Physics equations/Ampere law

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Ampère's law[edit | edit source]


The "integral form" of the original Ampère's circuital law is a line integral of the magnetic field around some closed curve C (arbitrary but must be closed). The curve C in turn bounds both a surface S which the electric current passes through (again arbitrary but not closed—since no three-dimensional volume is enclosed by S), and encloses the current. The mathematical statement of the law is a relation between the total amount of magnetic field around some path (line integral) due to the current which passes through that enclosed path (surface integral). It can be written in a number of forms.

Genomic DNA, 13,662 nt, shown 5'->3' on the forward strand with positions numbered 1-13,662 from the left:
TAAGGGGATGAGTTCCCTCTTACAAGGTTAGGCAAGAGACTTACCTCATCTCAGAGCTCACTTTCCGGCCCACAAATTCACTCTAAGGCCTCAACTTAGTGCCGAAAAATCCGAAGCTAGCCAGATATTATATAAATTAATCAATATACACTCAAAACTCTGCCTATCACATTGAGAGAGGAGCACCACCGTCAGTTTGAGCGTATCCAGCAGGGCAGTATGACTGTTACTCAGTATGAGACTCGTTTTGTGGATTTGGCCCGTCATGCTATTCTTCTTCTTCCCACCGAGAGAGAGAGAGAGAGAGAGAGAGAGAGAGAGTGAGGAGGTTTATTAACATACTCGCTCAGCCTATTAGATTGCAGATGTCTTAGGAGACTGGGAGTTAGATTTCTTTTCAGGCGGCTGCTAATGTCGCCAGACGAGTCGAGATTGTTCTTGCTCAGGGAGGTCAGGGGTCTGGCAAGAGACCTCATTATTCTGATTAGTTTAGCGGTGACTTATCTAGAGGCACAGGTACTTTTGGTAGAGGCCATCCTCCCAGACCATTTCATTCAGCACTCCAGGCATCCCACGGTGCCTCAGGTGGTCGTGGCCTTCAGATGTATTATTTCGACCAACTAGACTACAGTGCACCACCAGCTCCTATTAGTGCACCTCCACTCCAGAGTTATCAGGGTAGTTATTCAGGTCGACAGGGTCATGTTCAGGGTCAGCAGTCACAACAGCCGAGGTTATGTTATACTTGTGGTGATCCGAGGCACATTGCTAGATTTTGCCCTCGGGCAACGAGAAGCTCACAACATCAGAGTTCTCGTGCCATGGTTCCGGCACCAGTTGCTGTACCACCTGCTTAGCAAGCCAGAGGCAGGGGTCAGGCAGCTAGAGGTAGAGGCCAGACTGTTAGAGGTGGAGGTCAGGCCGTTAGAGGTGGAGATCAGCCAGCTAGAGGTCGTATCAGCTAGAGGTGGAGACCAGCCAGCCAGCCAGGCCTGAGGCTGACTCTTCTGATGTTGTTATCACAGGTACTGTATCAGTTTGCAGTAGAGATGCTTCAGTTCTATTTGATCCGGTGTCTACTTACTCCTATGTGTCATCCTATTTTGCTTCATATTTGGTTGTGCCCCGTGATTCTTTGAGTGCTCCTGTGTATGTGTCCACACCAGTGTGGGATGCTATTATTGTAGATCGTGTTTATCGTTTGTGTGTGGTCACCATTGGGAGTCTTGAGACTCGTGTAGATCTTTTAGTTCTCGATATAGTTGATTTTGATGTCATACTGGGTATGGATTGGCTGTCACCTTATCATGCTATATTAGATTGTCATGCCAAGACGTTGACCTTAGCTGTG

In terms of total current, which includes both free and bound current, the line integral of the magnetic B-field (in tesla, T) around closed curve C is proportional to the total current Ienc passing through a surface S (enclosed by C):

where J is the total current density (in ampere per square metre, Am−2). Also,

  • is the closed line integral around the closed curve C,
  • denotes a 2d surface integral over S enclosed by C
  • • is the vector dot product,
  • d is an infinitesimal element (a differential) of the curve C (i.e. a vector with magnitude equal to the length of the infinitesimal line element, and direction given by the tangent to the curve C)
  • dS is the vector area of an infinitesimal element of surface S (that is, a vector with magnitude equal to the area of the infinitesimal surface element, and direction normal to surface S. The direction of the normal must correspond with the orientation of C by the right hand rule), see below for further explanation of the curve C and surface S.